Wednesday, November 20, 2013
The Best Present Excerpt
I'm thrilled to be part of Sweetwater Springs Christmas: A Montana Sky Short Story Anthology (Montana Sky Series) by Debra Holland and Friends, namely E. Ayers, Linda Carroll-Bradd, MJ Fredrick, Paty Jager, Jill Marie Landis, Trish Milburn, Bev Pettersen, Tori Scott, Cynthia Woolf, and me, Linda McLaughlin. Most of the stories are sweet romance set in Montana in 1895.
Today I thought I'd share the blurb and a short excerpt from my short story, The Best Present.
Ten-year-old Allison Harcourt's life has been turned upside down since her father lost his job and her beloved grandmother died. She's not looking forward to Christmas, especially since she can't figure out how to finish the scarf she's making for her mother. An unexpected stop in Sweetwater Springs brings her and her parents to the boarding house of the widow Murphy.
Sometimes sweet things can be found in the most unexpected places.
"Christmas won't be Christmas without any presents."
Allison Harcourt stared at the opening lines of her favorite book, Little Women, until the words blurred. Unable to read, she closed the volume.
Christmas won't be Christmas without Grandma.
Sudden tears filled her eyes, and she turned her head to stare out the train window, blinking furiously to make the moisture go away. Don't cry, don't cry, don't cry. The words pounded rhythmically in her head to the clack of the train over the tracks. Mama and Papa hated seeing her cry, but it was hard to hide the tears with Mama sitting across from her. If only her seat faced front. Then Mama wouldn't be able to see her.
Her mother heaved a sigh. "Why do you read that book when it makes you weep?"
Allison wiped her eyes and looked at her mother. For once Little Women wasn't the reason she was crying, but she gave the same answer she always did. "Because it's so good." It was a familiar refrain, one they had exchanged the second and fifth and tenth time she'd read the book. Usually, she only cried when Beth died, but now, with Christmas only a day away…
She slipped the book into her carpetbag and turned back to the window so Mama couldn't see her face. The scenery outside sped by as the train clattered along the track, clouds of black smoke billowing back from the locomotive. Allison could barely see through her tears, but it didn't matter. She was tired of looking at the prairie, so flat and boring, especially today with the sky a pale gray. There were supposed to be mountains ahead, but her seat faced the rear of the train. All she could see was what was behind her--not just miles of prairie, but her friends, her school, and her home back in Pittsburgh--before Grandma died and Papa said they were moving.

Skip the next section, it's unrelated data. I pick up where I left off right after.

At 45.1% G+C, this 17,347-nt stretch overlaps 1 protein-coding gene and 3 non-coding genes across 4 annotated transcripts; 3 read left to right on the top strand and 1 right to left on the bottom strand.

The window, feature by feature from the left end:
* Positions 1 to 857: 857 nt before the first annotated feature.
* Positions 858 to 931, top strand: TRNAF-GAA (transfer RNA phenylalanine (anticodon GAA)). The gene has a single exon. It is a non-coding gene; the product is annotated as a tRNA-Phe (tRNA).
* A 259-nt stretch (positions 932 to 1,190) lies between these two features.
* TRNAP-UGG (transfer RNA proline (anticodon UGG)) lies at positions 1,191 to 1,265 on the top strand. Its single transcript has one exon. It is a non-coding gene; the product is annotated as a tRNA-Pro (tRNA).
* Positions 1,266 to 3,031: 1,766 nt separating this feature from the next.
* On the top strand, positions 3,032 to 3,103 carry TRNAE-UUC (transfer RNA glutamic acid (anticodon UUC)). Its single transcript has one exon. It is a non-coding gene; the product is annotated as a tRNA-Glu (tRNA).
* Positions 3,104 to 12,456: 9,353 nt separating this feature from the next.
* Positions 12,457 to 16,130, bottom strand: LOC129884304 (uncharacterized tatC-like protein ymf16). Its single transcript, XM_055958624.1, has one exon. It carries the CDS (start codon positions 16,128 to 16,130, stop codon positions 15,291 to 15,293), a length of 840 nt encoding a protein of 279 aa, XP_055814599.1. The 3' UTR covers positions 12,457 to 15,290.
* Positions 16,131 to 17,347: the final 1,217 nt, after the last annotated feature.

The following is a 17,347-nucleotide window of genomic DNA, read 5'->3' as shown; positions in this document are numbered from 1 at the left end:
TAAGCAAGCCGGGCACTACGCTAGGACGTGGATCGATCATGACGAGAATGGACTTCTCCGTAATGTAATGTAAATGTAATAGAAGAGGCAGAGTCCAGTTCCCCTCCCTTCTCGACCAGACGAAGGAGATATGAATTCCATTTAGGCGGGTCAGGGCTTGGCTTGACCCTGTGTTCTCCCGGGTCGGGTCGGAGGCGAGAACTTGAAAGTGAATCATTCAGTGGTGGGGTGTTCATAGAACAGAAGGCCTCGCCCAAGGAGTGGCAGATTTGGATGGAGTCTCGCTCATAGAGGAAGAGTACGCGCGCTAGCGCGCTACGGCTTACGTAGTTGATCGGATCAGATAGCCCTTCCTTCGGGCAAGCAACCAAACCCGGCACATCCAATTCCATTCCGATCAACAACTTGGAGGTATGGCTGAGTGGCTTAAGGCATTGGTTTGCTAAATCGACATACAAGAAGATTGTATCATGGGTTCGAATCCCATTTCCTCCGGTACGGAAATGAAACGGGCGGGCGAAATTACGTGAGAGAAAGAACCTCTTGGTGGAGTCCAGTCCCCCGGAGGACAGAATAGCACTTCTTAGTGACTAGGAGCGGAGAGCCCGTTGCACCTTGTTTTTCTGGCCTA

In writing about a ten-year-old girl having the worst Christmas of her young life. I drew on some personal experiences, including my memories of my tenth Christmas, which took place two weeks after the death of my grandmother. A year later, again at Christmas, we moved out of the house I'd lived in my whole life to move to another state. Allison's story has a different ending than mine did, but it's the most personal work I've ever written, and writing it was an emotional experience.
Like Allison, I grew up in Pittsburgh, PA. which can be pretty cold and snowy in December. Whenever possible, my dad liked to take off for Miami during the holidays. One year, we left early on Christmas morning and drove to North Carolina that day. We found a motel, but there was nowhere to eat; everything was closed for the holiday. I remember my dad driving around and around town, when suddenly we saw some bright lights in the distance. It was a White Castle, all lit up and open for business. Christmas dinner consisted of burgers and fries at the counter!
If you enjoy Western romance and/or holiday romance, I think you'll enjoy this anthology.